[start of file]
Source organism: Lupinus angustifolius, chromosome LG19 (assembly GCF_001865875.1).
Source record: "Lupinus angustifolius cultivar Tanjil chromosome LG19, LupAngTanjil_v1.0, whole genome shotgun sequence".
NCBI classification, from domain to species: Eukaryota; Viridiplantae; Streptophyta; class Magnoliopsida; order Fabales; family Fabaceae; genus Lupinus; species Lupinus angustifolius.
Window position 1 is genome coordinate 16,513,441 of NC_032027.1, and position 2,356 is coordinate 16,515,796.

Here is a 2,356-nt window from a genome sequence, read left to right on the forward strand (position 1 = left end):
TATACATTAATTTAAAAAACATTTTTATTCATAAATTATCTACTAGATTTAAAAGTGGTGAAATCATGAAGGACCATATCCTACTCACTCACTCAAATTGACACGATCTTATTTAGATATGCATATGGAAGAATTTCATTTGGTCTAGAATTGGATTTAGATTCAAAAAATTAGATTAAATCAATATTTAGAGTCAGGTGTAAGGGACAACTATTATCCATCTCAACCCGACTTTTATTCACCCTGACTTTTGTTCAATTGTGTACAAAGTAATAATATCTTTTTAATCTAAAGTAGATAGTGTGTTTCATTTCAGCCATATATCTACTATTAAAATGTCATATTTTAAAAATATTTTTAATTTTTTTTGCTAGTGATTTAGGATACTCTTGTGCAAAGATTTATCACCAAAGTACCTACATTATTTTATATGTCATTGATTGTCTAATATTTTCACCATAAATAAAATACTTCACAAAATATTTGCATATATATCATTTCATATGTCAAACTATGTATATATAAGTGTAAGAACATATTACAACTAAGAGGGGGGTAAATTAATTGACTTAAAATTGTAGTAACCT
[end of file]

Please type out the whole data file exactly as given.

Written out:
Source organism: Lupinus angustifolius, chromosome LG19 (assembly GCF_001865875.1).
Source record: "Lupinus angustifolius cultivar Tanjil chromosome LG19, LupAngTanjil_v1.0, whole genome shotgun sequence".
NCBI classification, from domain to species: Eukaryota; Viridiplantae; Streptophyta; class Magnoliopsida; order Fabales; family Fabaceae; genus Lupinus; species Lupinus angustifolius.
Window position 1 is genome coordinate 16,513,441 of NC_032027.1, and position 2,356 is coordinate 16,515,796.

Here is a 2,356-nt window from a genome sequence, read left to right on the forward strand (position 1 = left end):
TATACATTAATTTAAAAAACATTTTTATTCATAAATTATCTACTAGATTTAAAAGTGGTGAAATCATGAAGGACCATATCCTACTCACTCACTCAAATTGACACGATCTTATTTAGATATGCATATGGAAGAATTTCATTTGGTCTAGAATTGGATTTAGATTCAAAAAATTAGATTAAATCAATATTTAGAGTCAGGTGTAAGGGACAACTATTATCCATCTCAACCCGACTTTTATTCACCCTGACTTTTGTTCAATTGTGTACAAAGTAATAATATCTTTTTAATCTAAAGTAGATAGTGTGTTTCATTTCAGCCATATATCTACTATTAAAATGTCATATTTTAAAAATATTTTTAATTTTTTTTGCTAGTGATTTAGGATACTCTTGTGCAAAGATTTATCACCAAAGTACCTACATTATTTTATATGTCATTGATTGTCTAATATTTTCACCATAAATAAAATACTTCACAAAATATTTGCATATATATCATTTCATATGTCAAACTATGTATATATAAGTGTAAGAACATATTACAACTAAGAGGGGGGTAAATTAATTGACTTAAAATTGTAGTAACCT